Iran: Turkey Prolonging the Syrian Civil War

Iran says Turkey is prolonging the three-year conflict in Syria by insisting on Assad's overthrow.

Arutz Sheva Staff,

Turkish Prime Minister Recep Tayyip Erdogan
Turkish Prime Minister Recep Tayyip Erdogan
Reuters

Iran accused Turkey on Tuesday of prolonging the three-year conflict in neighboring Syria by insisting on President Bashar Al-Assad's overthrow, Reuters reports.

Tehran and Ankara back opposing sides in the civil war, which pits rebel forces including radical Sunni Muslim fighters from the Islamic State against Assad, Tehran's closest regional ally.

Turkey, which has called for Assad to step down, has been a main transit point for foreign militants crossing into Syria to fight his forces, while Iran has supported him both militarily and politically.

"Ankara’s interference in Syrian internal affairs has unfortunately resulted in prolonging the war and extensive deaths of innocent Syrian civilians," Iran's official IRNA news agency quoted a senior Foreign Ministry official as saying.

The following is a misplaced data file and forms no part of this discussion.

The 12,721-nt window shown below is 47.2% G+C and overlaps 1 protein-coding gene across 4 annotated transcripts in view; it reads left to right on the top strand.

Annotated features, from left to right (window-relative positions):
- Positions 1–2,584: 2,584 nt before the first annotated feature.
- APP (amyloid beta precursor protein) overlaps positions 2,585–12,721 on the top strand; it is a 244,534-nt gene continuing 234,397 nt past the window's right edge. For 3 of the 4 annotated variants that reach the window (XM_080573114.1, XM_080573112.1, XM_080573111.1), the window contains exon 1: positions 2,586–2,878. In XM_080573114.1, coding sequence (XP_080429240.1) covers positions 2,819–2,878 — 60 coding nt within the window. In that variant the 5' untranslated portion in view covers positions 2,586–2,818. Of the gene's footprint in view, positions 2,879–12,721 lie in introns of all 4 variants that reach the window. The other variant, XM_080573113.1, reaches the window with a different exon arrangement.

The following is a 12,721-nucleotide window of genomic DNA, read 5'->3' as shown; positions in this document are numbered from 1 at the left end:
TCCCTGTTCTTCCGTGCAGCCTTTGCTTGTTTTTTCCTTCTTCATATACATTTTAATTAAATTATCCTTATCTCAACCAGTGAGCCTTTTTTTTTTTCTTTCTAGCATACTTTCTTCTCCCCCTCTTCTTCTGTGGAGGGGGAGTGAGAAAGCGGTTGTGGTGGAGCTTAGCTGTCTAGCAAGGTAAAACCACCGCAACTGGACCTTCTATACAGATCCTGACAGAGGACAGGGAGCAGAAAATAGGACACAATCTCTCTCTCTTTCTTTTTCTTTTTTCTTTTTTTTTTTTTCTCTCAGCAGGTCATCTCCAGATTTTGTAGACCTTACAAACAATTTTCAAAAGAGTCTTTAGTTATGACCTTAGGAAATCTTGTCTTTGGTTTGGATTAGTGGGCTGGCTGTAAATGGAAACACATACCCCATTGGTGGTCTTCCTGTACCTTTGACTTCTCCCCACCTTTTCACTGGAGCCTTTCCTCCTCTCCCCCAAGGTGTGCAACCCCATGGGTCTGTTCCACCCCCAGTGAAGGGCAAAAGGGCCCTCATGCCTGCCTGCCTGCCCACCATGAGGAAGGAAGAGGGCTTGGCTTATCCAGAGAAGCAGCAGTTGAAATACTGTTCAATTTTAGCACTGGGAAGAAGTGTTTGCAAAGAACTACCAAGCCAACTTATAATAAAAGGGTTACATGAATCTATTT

"The crisis in Syria could have ended three years ago if Turkish officials stopped demanding regime change and supporting terrorist groups in Syria," the official added.

The comments appeared to be a response to remarks by Turkish President Tayyip Erdogan, who was quoted by Turkish media on Monday accusing Iran of playing on Syria's sectarian divisions.

"When we have bilateral meetings with Iran, they agree on solving this issue together. When it comes to action, unfortunately, they have their own way of working," Erdogan was quoted by the Hurriyet newspaper as saying.

Erdogan has several times called on Assad to resign. In August of 2013 Erdogan, then the Prime Minister of Turkey, said that the goal of any military intervention in Syria should be to topple Assad’s regime.

Those sentiments were echoed recently by Turkey’s current Prime Minister, Ahmet Davutoglu, who said earlier this month his country is prepared to send ground forces to help eradicate the “Islamic State” (ISIS), as long as the removal of Assad is guaranteed.

The Syrian conflict has undermined what were once close ties between Iranian officials and Erdogan, whose Syria policy has put him at odds with Iran, Russia and, at times, the United States, noted Reuters.

Iran’s Foreign Minister recently warned Turkey against doing anything that might aggravate tensions in the region. That warning came after Turkey’s parliament voted to authorize military intervention in Syria and Iraq.


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